Independent Serious Further Offence review of Jordan McSweeney


On 14 December 2022, Jordan McSweeney was sentenced to life imprisonment, with a minimum term of 38 years, having pleaded guilty to the murder and sexual assault of Ms Zara Aleena. These offences occurred as Ms Aleena walked home, alone, with McSweeney following her, before he subjected her to a sustained physical and sexual assault. Jordan McSweeney was subject to probation supervision when these offences occurred.

In July 2022, the Lord Chancellor and Secretary of State for Justice asked HM Chief Inspector of Probation Justin Russell to conduct an independent review into this case, as Jordan McSweeney was on probation when he is alleged to have committed these offences. The review was completed in January 2023.


Chief Inspector of Probation Justin Russell said: “Jordan McSweeney should have been considered a high risk of serious harm offender. If he had, more urgent action would have been taken to recall him to prison, after he missed his supervision appointments on release from custody. The Probation Service failed to do so, and he was free to commit this most heinous crime on an innocent, young women. Our independent review brings into sharp focus the consequences of these missed opportunities and reveals a Probation Service, in London, under the mounting pressure of heavy workloads and high vacancy rates.

“McSweeney murdered Zara just days after being released from prison. During his sentence, he was considered a violent and threatening man – to other prisoners and to prison staff – and had carried weapons. Known to the criminal justice system, since 2005, McSweeney had been imprisoned many times before, and had displayed violent and racially aggravated behaviour. He also received a restraining order for an offence, against a woman, in 2021.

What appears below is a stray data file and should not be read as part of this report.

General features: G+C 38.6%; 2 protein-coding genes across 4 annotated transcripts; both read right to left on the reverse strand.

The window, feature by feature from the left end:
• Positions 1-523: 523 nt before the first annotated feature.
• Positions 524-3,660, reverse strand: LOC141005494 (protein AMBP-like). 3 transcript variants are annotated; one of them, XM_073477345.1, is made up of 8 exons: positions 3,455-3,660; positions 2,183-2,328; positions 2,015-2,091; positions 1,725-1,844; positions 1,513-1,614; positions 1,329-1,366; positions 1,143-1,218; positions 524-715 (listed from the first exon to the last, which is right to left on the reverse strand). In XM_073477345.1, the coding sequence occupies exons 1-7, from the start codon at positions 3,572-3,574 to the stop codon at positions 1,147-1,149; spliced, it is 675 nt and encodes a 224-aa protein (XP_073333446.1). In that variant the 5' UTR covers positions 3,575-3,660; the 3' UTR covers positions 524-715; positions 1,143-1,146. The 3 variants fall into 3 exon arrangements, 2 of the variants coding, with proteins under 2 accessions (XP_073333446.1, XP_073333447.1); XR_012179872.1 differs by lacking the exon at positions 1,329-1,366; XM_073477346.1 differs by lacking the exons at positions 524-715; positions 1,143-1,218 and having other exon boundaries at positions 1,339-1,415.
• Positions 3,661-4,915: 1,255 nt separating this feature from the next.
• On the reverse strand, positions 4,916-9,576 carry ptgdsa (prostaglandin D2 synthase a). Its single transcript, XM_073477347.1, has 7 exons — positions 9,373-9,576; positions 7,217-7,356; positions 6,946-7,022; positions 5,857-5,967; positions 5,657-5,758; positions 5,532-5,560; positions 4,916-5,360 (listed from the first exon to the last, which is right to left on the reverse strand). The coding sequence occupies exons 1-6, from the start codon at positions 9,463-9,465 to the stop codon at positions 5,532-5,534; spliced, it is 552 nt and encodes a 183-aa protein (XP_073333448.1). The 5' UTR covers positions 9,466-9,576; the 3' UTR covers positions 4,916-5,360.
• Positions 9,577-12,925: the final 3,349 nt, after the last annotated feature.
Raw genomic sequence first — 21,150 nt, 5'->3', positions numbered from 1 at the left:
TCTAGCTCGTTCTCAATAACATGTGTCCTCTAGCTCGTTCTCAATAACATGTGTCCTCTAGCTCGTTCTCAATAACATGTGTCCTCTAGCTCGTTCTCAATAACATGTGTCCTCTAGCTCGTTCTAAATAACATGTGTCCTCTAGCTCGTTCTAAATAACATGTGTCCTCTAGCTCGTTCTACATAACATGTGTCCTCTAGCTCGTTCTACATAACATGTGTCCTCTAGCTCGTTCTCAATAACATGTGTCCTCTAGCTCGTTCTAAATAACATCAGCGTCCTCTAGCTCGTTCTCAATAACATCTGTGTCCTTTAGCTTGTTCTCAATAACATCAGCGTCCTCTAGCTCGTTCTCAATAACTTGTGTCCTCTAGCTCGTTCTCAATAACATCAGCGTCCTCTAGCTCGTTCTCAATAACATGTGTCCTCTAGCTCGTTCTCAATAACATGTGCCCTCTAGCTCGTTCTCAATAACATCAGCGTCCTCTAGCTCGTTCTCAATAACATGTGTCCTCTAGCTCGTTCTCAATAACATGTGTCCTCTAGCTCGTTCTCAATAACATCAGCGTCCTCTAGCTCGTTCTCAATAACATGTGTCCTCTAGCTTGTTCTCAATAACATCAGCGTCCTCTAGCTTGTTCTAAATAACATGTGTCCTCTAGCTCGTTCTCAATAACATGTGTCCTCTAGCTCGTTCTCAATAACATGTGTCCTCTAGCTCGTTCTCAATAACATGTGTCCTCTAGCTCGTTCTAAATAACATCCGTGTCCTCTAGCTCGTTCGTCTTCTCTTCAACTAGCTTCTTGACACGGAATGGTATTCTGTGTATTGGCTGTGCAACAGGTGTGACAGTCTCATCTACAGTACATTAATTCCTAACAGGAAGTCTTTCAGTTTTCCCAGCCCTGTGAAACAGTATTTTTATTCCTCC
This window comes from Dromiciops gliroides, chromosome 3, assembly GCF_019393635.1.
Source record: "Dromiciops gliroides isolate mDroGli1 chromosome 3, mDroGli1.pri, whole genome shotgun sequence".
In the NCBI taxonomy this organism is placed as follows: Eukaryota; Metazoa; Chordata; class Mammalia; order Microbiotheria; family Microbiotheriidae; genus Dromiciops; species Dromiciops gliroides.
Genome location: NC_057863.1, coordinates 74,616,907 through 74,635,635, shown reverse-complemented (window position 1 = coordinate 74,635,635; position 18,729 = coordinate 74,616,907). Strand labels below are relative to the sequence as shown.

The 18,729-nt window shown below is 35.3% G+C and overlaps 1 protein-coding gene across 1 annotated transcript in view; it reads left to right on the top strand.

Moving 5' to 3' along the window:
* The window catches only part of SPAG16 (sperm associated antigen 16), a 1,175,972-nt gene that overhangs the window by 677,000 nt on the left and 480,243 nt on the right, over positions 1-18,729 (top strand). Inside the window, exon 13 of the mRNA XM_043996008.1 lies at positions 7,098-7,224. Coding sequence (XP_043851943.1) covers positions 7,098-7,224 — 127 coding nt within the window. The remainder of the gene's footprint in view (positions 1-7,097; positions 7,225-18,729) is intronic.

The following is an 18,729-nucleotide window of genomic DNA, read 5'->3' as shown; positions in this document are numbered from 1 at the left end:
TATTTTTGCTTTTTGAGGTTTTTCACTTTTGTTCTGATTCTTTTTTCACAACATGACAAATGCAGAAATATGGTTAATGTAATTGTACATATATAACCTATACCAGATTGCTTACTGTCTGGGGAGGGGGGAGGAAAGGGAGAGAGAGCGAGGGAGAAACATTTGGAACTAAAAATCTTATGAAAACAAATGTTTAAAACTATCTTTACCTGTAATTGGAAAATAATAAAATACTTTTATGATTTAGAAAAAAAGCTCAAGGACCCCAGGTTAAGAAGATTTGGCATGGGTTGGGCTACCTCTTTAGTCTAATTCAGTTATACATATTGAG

“All the evidence shows that McSweeney should have been assessed, on release from prison, as high risk of serious harm. Instead, he was incorrectly assessed as being of medium risk because each of the offences, his behaviours in prison, and his criminal history, had been reviewed in isolation. Probation staff involved were also experiencing unmanageable workloads made worse by high staff vacancy rates – something we have increasingly seen in our local inspections of services. Prison and probation services didn’t communicate effectively about McSweeney’s risks, leaving the Probation Service with an incomplete picture of someone who was likely to reoffend.

“Following his release from prison and successive appointments being missed, the Probation Service failed to take prompt action to recall him to custody. Once that decision had been made, there were also delays in signing the necessary paperwork to initiate the recall. Had this been done sooner, opportunities for the police to locate and arrest McSweeney would have been maximised.”


Report: Independent Serious Further Offence review of Jordan McSweeney